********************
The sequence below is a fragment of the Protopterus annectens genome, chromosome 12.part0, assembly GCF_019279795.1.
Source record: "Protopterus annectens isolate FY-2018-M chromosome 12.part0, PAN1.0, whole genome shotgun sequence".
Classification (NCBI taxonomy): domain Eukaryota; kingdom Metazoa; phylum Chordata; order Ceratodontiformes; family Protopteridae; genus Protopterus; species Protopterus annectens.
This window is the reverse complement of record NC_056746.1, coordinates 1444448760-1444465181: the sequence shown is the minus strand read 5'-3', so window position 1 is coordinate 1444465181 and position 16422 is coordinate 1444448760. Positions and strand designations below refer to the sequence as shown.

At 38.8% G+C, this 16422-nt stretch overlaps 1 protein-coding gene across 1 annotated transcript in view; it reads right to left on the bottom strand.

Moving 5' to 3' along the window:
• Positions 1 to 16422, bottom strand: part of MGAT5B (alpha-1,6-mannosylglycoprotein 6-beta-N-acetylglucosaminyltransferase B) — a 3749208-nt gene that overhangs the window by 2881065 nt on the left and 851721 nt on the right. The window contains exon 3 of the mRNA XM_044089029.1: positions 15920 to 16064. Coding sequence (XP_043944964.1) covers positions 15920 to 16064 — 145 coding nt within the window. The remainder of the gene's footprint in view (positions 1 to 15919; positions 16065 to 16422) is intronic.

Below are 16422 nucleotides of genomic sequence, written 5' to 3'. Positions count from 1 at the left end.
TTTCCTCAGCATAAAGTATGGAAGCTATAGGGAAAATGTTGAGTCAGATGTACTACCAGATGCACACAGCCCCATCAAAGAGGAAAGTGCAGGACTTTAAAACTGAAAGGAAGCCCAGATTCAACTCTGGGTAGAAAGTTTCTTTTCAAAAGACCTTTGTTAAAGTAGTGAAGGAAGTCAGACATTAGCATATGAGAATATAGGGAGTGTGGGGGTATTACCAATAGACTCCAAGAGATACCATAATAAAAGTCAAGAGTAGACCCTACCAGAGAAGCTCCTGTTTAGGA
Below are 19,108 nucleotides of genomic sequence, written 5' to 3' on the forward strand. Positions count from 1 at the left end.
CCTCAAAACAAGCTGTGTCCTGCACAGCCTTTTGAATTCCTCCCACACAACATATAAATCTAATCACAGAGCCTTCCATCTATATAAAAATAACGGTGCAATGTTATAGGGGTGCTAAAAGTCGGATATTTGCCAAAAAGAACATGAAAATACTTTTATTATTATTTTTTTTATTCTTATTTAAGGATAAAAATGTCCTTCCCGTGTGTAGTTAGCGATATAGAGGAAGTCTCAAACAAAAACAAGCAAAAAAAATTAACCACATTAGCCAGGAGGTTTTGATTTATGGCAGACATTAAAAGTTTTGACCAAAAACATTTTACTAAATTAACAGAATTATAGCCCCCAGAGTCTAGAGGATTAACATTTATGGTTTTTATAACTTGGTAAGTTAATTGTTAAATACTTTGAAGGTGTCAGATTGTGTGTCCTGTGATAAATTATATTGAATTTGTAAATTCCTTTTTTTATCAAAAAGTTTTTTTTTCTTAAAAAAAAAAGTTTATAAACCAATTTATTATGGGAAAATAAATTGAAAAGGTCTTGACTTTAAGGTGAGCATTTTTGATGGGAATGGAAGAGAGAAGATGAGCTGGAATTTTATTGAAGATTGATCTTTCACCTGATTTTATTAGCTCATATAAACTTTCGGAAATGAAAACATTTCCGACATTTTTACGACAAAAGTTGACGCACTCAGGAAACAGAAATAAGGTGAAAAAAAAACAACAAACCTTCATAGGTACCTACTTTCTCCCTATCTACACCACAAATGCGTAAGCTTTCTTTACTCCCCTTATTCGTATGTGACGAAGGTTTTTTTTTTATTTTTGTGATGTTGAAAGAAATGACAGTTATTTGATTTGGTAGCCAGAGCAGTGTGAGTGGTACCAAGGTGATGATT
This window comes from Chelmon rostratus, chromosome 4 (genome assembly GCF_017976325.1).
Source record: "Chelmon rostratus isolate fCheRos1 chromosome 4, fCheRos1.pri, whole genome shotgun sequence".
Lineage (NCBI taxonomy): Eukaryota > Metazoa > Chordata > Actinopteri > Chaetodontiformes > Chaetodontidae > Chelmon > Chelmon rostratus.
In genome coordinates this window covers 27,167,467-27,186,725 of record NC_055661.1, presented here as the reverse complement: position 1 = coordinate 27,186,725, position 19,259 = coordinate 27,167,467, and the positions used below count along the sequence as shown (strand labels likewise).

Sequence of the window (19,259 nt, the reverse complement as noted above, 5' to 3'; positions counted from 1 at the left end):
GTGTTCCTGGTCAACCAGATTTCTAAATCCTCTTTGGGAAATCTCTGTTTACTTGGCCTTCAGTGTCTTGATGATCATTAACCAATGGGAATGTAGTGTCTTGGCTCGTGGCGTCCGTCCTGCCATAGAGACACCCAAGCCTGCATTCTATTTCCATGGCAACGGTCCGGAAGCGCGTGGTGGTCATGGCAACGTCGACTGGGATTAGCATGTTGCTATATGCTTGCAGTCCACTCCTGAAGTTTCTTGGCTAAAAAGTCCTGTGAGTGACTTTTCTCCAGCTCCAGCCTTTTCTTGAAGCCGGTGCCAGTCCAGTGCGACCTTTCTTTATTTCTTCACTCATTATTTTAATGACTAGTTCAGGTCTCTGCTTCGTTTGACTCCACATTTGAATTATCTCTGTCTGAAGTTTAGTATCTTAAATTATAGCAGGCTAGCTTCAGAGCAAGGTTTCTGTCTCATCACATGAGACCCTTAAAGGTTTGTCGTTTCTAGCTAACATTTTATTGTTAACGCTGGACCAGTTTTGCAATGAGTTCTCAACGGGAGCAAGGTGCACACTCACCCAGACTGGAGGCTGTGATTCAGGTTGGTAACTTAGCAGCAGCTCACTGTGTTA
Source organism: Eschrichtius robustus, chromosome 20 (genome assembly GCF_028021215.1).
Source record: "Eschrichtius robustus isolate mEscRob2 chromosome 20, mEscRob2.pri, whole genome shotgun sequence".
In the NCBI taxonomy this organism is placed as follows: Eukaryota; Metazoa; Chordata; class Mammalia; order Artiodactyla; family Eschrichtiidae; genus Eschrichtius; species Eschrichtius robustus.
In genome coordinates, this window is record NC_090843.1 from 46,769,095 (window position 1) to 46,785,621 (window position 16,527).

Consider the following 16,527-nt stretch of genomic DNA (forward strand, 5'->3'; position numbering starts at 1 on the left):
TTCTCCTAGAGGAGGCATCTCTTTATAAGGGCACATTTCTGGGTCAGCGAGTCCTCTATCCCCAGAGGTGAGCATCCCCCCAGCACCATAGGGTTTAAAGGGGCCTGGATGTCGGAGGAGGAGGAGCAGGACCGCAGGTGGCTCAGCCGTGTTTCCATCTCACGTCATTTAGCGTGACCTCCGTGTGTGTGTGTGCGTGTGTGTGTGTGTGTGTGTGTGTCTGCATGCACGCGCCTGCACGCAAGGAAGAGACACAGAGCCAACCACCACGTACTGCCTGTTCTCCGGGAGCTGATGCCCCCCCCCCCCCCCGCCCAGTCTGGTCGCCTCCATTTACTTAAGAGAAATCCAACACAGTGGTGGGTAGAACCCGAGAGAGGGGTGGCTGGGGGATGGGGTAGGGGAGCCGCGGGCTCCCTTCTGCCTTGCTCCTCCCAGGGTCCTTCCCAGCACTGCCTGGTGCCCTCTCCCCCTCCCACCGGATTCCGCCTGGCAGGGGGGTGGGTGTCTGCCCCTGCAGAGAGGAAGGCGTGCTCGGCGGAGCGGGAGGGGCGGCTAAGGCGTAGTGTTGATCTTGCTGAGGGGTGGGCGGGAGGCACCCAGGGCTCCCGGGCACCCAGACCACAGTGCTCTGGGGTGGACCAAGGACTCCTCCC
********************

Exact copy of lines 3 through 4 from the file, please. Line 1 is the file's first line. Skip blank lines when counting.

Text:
Classification (NCBI taxonomy): domain Eukaryota; kingdom Metazoa; phylum Chordata; order Ceratodontiformes; family Protopteridae; genus Protopterus; species Protopterus annectens.
This window is the reverse complement of record NC_056746.1, coordinates 1444448760-1444465181: the sequence shown is the minus strand read 5'-3', so window position 1 is coordinate 1444465181 and position 16422 is coordinate 1444448760. Positions and strand designations below refer to the sequence as shown.